What's New and Hot in Infectious Disease


At the 2022 Fall Clinical Dermatology Conference, a look at the latest treatments for monkeypox, HIV, and more.

In his presentation on the latest news in infectious disease, Ted Rosen, MD, professor and vice-chair department of Dermatology, Baylor College of Medicine, Dallas, Texas, noted the disturbing trend of rising sexually transmitted disease (STD). In 2018, according to the CDC, 115,062 people in the United States had syphilis and 583,405 had contracted gonorrhea. In 2021, those numbers increased to 171,074 and 696,764, respectively.

Rosen next discussed HIV: 1 in 120 US adults got this disease between 2017-2019. For the treatment of HIV, Rosen pointed to a clinical trial of 3 mRNA vaccines, launched earlier this year. The phase 1 study is among the first to examine mRNA technology for HIV.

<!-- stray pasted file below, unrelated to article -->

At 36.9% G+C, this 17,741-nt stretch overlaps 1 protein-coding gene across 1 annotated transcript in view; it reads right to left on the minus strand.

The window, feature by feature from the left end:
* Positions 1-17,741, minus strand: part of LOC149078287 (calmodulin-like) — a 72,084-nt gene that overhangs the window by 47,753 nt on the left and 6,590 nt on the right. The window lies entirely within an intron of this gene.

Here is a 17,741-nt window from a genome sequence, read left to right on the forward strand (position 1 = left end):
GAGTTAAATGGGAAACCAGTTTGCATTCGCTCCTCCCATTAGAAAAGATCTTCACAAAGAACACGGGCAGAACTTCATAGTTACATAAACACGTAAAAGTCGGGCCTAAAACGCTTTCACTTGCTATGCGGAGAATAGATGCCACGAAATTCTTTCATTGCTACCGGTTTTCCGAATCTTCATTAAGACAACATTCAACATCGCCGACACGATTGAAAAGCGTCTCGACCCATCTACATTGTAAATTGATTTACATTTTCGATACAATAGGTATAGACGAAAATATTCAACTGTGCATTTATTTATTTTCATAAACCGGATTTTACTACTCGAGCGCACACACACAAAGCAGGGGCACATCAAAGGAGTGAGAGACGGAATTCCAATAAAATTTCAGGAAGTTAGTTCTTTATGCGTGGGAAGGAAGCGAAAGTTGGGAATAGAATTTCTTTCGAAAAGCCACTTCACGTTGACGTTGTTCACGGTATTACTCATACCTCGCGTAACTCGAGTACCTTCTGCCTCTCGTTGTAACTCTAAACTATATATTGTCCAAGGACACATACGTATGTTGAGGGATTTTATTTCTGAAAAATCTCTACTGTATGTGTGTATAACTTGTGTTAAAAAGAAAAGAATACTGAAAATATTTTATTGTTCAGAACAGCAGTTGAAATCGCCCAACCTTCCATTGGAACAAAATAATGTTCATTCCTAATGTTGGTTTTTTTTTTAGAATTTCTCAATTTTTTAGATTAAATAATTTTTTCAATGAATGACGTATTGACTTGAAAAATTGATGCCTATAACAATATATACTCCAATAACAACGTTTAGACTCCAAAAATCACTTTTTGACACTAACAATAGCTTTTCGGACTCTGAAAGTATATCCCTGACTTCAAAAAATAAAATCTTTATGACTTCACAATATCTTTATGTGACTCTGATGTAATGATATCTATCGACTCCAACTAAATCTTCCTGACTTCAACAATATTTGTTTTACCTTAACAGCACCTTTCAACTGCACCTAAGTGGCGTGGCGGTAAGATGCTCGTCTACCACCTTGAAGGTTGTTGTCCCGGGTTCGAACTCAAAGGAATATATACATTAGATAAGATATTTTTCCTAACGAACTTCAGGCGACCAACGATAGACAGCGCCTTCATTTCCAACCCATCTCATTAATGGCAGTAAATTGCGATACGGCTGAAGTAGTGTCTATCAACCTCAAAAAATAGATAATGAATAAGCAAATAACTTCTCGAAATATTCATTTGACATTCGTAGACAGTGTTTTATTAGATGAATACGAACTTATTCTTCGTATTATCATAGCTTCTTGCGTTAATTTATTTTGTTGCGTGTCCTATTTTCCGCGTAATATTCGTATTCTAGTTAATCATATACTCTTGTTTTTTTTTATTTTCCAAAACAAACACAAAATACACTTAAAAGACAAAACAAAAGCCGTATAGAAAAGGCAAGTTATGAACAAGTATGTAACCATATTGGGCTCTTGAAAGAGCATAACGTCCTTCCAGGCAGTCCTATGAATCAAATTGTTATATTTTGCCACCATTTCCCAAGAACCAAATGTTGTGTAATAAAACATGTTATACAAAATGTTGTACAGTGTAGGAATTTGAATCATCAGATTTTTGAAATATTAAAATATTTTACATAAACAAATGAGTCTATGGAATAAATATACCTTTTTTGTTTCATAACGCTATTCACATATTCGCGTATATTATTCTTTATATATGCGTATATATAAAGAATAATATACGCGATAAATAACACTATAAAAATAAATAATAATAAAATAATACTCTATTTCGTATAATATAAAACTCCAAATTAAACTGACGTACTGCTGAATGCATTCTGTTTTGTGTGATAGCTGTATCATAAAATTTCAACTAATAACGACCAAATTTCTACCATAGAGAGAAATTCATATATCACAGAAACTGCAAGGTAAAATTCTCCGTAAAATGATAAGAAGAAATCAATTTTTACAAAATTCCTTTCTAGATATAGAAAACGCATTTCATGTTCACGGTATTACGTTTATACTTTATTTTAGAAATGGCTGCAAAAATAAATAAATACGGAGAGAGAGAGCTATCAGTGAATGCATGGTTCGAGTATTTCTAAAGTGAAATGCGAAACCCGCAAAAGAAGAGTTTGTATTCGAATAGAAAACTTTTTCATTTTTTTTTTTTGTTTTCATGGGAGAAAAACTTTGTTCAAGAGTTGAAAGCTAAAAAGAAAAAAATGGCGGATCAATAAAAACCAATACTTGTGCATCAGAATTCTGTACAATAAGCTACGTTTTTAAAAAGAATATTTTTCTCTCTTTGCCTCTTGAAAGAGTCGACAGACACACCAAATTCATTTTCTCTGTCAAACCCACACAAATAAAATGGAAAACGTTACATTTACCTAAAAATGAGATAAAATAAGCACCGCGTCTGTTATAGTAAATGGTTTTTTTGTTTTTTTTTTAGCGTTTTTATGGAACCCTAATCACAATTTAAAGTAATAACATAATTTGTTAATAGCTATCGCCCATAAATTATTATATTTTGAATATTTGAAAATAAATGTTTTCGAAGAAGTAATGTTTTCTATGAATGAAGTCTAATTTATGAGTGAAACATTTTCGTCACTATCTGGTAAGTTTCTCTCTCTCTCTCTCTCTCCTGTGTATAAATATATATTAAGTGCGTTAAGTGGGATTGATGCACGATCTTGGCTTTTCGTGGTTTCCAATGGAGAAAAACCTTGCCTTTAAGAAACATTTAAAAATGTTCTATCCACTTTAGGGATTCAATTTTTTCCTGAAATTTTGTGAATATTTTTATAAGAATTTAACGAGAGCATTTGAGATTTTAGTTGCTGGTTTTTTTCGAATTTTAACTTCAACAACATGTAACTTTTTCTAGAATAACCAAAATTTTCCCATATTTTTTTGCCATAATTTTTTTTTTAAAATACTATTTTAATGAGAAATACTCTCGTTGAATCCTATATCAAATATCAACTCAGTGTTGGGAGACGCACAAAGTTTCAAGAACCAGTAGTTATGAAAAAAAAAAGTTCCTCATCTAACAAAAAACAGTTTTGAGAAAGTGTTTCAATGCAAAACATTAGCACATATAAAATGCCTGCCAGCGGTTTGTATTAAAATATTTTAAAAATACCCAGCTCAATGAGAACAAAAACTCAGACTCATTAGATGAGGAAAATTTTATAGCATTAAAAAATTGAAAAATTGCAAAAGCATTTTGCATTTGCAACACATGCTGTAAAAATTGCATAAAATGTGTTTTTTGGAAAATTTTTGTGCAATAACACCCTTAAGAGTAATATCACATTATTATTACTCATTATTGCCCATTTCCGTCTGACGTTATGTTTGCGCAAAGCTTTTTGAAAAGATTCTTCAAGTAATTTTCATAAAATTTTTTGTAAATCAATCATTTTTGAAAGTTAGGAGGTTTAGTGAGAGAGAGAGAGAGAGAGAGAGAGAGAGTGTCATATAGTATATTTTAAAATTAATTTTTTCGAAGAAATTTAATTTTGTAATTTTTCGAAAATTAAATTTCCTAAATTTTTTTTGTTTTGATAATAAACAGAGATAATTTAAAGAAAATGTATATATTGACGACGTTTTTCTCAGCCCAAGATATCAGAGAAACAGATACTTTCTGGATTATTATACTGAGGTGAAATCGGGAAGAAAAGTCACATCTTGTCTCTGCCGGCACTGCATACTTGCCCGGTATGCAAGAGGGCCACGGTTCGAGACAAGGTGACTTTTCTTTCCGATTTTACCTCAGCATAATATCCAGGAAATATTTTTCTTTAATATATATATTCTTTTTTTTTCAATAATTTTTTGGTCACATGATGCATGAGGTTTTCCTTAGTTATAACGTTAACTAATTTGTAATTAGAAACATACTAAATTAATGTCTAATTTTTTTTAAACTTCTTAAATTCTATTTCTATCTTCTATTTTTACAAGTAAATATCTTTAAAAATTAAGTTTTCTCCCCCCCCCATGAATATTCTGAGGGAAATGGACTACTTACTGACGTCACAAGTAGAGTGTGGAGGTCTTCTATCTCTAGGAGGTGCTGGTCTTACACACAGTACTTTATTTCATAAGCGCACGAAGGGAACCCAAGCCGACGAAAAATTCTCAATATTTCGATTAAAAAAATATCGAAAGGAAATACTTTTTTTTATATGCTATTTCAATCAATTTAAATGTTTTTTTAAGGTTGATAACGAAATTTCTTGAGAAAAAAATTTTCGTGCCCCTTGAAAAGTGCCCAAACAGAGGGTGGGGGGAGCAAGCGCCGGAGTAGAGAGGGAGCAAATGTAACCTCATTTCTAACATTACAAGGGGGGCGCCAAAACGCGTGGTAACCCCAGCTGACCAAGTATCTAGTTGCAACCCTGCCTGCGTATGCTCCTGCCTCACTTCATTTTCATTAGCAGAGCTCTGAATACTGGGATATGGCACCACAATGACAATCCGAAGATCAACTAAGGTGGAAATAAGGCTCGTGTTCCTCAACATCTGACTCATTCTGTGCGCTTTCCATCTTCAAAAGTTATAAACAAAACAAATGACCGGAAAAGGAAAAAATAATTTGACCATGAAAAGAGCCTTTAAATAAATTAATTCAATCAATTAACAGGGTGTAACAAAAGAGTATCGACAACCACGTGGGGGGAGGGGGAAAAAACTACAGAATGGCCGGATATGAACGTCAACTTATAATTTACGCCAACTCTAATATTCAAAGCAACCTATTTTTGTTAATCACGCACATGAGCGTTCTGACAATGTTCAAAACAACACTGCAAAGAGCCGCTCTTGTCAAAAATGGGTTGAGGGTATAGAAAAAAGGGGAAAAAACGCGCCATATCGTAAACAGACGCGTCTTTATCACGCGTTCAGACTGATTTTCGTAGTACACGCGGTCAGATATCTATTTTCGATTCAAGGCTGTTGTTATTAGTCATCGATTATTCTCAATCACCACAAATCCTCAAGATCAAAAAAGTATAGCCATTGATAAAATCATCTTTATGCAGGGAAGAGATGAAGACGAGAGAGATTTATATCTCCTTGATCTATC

There has also been headway in the treatment of scabies. Last year, spinosad, a drug that had been previously use for the treatment of head lice, was approved by the FDA for topical treatment of scabies.

Monkeypox, which has been much in the news as of late, was first noted in 1958 in macaque monkeys. The first human case was discovered in Zaire in 1970, and this year, became a worldwide epidemic. For now, tecovirimat, which can be used as a pill or injection, is now being used against monkeypox.

With all these progressive treatments for current infectious diseases, however, there is still much to watch out for when it comes to emerging viral infections, shared Rosen, such as:
--Seoul virus (carrier, pet rats, now in 11 US states)
--Bunyavirus (carrier, Asian long-horned tick, in many US states)
--Lloviu virus (carrier, bats, currently in Hungary and Spain)
--Parechovirus (carrier, humans, nationwide in young children)
--Heartland virus (carrier, Lone Star tick, in Central United States to Georgia).

While these viruses and others continue to be watched by scientists, physicians and government organizations, Rosen finished his presentation with one last word of advice: when treating ticks, a 30-second massage of the tick with undiluted liquid dish soap is effective.


Rosen T. What’s new and hot in infectious disease? 2022 Fall Clinical Dermatology Conference. October 21, 2022. Las Vegas, Nevada.

Related Videos
© 2023 MJH Life Sciences

All rights reserved.